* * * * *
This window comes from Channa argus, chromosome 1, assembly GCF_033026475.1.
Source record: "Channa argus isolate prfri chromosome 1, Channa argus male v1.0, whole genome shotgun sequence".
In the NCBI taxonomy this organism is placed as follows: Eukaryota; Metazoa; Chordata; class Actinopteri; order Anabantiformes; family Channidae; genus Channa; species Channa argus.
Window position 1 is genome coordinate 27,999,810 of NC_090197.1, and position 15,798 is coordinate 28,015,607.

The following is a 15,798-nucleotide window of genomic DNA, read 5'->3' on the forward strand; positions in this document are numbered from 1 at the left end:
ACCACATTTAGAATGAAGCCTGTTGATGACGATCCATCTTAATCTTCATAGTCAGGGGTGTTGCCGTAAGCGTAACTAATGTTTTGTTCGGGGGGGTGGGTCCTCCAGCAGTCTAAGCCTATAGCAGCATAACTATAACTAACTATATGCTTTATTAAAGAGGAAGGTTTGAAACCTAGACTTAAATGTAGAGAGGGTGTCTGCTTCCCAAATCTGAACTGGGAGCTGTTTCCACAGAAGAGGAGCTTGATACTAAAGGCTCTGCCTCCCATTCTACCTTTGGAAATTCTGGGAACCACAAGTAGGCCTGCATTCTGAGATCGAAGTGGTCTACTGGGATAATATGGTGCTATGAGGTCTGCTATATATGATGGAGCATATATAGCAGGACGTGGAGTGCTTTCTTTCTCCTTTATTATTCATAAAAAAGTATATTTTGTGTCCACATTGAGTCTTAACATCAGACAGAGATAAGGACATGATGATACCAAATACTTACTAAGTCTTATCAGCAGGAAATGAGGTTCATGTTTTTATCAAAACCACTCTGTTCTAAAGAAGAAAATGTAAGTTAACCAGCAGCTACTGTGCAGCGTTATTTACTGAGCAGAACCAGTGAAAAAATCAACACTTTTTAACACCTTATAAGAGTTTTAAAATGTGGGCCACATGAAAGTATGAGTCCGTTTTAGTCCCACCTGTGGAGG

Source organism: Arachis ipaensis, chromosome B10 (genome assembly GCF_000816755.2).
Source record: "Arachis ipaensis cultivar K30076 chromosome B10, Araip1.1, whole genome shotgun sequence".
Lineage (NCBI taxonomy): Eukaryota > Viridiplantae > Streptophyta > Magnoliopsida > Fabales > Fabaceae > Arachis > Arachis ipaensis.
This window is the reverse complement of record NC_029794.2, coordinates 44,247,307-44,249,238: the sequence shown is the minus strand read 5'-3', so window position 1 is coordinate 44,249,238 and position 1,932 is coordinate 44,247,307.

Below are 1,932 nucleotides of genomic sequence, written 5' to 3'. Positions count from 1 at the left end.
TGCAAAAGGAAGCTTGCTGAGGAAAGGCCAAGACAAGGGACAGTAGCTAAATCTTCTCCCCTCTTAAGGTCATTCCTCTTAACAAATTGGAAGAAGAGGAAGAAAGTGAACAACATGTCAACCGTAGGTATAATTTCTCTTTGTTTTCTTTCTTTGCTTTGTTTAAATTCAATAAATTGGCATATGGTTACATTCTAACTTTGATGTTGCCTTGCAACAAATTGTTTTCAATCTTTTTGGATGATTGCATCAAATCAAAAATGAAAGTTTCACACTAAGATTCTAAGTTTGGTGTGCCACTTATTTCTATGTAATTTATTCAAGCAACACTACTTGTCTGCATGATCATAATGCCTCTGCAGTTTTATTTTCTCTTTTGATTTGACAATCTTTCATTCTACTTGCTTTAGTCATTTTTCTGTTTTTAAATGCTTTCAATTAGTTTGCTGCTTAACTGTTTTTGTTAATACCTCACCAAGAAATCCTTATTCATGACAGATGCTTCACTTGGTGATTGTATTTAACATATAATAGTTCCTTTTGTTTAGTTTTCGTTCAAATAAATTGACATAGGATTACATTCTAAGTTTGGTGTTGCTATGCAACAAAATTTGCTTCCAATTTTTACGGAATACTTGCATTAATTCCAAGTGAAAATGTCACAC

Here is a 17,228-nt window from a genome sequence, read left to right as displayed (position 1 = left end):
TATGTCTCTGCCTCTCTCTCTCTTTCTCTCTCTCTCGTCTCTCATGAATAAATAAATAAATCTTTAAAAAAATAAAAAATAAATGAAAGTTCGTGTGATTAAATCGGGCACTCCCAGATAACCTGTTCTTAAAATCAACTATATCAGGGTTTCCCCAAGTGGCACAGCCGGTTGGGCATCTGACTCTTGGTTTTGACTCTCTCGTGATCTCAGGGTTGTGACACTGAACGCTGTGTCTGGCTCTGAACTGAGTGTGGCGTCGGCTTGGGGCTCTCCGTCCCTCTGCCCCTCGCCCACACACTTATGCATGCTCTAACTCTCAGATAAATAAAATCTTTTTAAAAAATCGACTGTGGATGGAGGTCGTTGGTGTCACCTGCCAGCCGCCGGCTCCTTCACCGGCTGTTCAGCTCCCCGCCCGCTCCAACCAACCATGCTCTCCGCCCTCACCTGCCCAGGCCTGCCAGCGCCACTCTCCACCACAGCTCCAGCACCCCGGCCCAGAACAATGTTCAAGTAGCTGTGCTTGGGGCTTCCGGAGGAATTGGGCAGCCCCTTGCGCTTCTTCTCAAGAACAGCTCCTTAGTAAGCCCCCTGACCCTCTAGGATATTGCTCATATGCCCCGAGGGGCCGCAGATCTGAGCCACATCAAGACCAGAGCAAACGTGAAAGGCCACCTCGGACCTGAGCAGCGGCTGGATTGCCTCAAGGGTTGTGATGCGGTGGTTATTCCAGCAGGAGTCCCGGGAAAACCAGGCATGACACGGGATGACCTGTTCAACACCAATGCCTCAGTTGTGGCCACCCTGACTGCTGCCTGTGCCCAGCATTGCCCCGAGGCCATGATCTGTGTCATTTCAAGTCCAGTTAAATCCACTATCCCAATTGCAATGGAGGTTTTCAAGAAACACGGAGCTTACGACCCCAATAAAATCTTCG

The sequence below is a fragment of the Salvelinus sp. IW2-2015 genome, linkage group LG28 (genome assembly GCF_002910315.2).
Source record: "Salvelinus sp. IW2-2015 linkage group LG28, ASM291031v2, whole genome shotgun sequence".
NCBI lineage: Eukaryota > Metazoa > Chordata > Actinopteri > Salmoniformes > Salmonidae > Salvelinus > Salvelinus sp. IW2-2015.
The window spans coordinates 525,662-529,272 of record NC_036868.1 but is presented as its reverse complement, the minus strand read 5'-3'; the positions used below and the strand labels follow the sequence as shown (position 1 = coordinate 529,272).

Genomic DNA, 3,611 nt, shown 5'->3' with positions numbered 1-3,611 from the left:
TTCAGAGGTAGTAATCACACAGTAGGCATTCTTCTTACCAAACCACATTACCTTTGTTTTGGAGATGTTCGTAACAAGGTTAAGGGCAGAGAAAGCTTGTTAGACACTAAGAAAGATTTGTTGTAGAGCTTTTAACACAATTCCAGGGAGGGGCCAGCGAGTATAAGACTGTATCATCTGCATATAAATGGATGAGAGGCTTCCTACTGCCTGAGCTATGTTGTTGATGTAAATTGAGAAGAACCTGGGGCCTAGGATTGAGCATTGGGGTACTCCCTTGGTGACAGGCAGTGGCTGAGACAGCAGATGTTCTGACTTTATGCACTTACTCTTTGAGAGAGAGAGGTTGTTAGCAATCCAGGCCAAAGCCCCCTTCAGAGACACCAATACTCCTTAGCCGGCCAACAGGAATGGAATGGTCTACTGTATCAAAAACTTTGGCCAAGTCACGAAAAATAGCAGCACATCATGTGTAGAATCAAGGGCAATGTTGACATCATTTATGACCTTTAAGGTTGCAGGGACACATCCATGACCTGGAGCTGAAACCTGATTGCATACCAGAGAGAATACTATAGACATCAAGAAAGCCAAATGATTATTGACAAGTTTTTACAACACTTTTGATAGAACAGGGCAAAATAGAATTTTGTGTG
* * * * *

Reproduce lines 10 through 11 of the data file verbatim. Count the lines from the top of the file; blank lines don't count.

This window is the reverse complement of record NC_029794.2, coordinates 44,247,307-44,249,238: the sequence shown is the minus strand read 5'-3', so window position 1 is coordinate 44,249,238 and position 1,932 is coordinate 44,247,307.

Below are 1,932 nucleotides of genomic sequence, written 5' to 3'. Positions count from 1 at the left end.